US4010399 *Dec 22, 1975Mar 1, 1977Gte Sylvania IncorporatedSwitching circuit for a fluorescent lamp with heated filaments
US4079292 *Jan 7, 1976Mar 14, 1978New Nippon Electric Company, Ltd.Arc discharge sustaining circuit system for a discharge lamp
US4399391 *Jun 10, 1981Aug 16, 1983General Electric CompanyCircuit for starting and operating fluorescent lamps
US4661745 *Apr 15, 1985Apr 28, 1987Gte Products CorporationRapid-start fluorescent lamp power reducer
US4954749 *Nov 15, 1988Sep 4, 1990North American Philips CorporationFluorescent lamp electrode disconnect method and arrangement for practicing the method
Referenced by
Citing PatentFiling datePublication dateApplicantTitle
US5563473 *Jun 2, 1995Oct 8, 1996Philips Electronics North America Corp.Electronic ballast for operating lamps in parallel
US6111369 *Dec 18, 1998Aug 29, 2000Clalight Israel Ltd.Electronic ballast
US6657403Jun 26, 2002Dec 2, 2003Patent Treuhand Gesellschaft Fur Elektrische Gluhlampen MbhCircuit arrangement for operating a fluorescent lamp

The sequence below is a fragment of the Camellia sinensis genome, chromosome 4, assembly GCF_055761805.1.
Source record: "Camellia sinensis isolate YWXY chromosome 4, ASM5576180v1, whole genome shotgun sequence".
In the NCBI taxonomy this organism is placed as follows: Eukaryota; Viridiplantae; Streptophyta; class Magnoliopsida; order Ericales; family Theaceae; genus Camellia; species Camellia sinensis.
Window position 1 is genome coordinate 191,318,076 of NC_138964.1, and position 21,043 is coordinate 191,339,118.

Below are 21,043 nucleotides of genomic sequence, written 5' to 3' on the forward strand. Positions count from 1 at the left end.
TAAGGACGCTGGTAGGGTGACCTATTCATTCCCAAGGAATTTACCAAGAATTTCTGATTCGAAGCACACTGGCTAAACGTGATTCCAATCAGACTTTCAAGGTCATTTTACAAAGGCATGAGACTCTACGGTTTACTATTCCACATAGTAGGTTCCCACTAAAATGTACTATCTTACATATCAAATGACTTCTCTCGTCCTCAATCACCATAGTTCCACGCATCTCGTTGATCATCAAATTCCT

US8232727Jan 12, 2010Jul 31, 2012Universal Lighting Technologies, Inc.Ballast circuit for a gas-discharge lamp having a filament drive circuit with monostable control
EP1276355A2 *May 15, 2002Jan 15, 2003Patent-Treuhand-Gesellschaft für elektrische Glühlampen mbHCircuit arrangement to determine the pre-heating power
Classifications
U.S. Classification315/106, 315/101, 315/98, 315/105, 315/DIG.5, 315/97
International ClassificationH05B41/232
Cooperative ClassificationY10S315/05, H05B41/2325
European ClassificationH05B41/232B
Legal Events
DateCodeEventDescription
Mar 6, 2001FPExpired due to failure to pay maintenance fee
Effective date: 20001229
Dec 31, 2000LAPSLapse for failure to pay maintenance fees
Jul 25, 2000REMIMaintenance fee reminder mailed
Jun 3, 1996FPAYFee payment
Year of fee payment: 4
Dec 19, 1990ASAssignment
Owner name: NORTH AMERICAN PHILIPS CORPORATION, 100 EAST 42ND
Free format text: ASSIGNMENT OF ASSIGNORS INTEREST.;ASSIGNOR:GARBOWICZ, GLENN D.;REEL/FRAME:005549/0845
Effective date: 19901214